Years ago, when I was just a shy junior programmer, I had a dream. I dreamt of a world in which I had no need to figure out the right messages for handling in my Windows applications. Moreover, I didn’t want to research the best way to export functions from Visual C++ to accommodate incoming calls from Visual Basic (VB) applications. As a first-year student at the Windows university, I found particularly hostile the different programming models that the various Windows programming tools were featuring. It wasn't a matter of preference, though—it's natural to feel more comfortable with VB syntax than with C++ syntax, or vice versa. It was a more rooted difficulty. First, you had to think about applications in different ways. Next, you had to code them to comply with the syntax of different languages.
I understand that the most obvious answer to this complaint is, "OK, but what about using just one language and one tool for all of your development efforts?" Although this suggestion isn't far-fetched, it only partially applies to the world of Windows programming. In Windows, it’s inevitable that you'll use different tools to build applications and multi-tier systems.
Windows programming tools are different by nature and have emerged from different backgrounds. Microsoft conceived of Windows with the C language in mind but ended up with a tough, somewhat dumbed-down model for brave and patient programmers only. Along the way, and not especially quickly, Microsoft realized that there had to be a better way to do the same things. Then came VB, with its nice flavor of object orientation and its rapid development features.
VB, though, was probably ahead of its time. It was based on one of the best ideas of the software era, but the actual design wasn’t as good as it should have been. Over time, several versions of VB and Visual C++ repeatedly failed to offer a unique programming model and, more importantly, a common set of objects callable through the same semantic model. For a time, a common sentiment was that COM+ could have upgraded itself to the rank of Common Windows Runtime Engine. And in fact, it seems that the early name of what we know today as the .NET common language runtime was COM++.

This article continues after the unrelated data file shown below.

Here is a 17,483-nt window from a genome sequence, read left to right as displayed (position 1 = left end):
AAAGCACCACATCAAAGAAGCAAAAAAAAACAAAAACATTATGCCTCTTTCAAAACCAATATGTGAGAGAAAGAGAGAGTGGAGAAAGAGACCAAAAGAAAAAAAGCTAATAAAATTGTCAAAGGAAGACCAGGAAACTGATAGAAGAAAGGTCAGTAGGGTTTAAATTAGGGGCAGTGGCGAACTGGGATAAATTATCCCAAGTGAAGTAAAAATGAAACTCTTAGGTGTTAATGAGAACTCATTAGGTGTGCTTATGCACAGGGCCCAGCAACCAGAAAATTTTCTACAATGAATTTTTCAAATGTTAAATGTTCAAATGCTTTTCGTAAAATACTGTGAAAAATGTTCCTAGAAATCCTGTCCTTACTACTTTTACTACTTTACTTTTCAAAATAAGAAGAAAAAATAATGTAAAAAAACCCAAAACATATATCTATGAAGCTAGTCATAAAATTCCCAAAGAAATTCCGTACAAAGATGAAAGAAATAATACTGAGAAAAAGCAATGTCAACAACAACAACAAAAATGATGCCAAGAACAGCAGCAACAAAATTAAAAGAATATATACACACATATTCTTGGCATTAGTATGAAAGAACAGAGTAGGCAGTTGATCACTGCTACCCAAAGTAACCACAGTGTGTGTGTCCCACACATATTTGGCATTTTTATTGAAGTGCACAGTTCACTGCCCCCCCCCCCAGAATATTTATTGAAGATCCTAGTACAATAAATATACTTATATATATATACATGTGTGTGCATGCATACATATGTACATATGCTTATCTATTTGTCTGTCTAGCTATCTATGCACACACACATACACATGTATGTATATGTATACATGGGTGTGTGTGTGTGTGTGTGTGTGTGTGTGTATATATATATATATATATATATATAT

However, several structural flaws in COM and COM+ suggested that a complete redesign was necessary before a runtime environment based entirely on them shipped. COM components are raw binaries with a rough model for exposing functionalities, handling events, registering, and versioning, to say the least. Also, COM components leave the programmer responsible for managing the memory clean-up, which isn't a light task. The big picture for COM was great and timely, but it needed some radical makeup to upgrade. Then came .NET.
.NET seems to fulfill the somewhat childish dream of that shy junior programmer in the early 90s. I dreamt of a common runtime for all applications and development tools available under the Windows umbrella. I envisioned a world in which whatever the language of choice, the programming objects were the same. No more Microsoft Foundation Classes (MFCs) or ATL C++ classes for the Visual C++ programmers and runtime COM classes for outstanding VB programmers. Thanks to the .NET infrastructure, that dream has come true at last.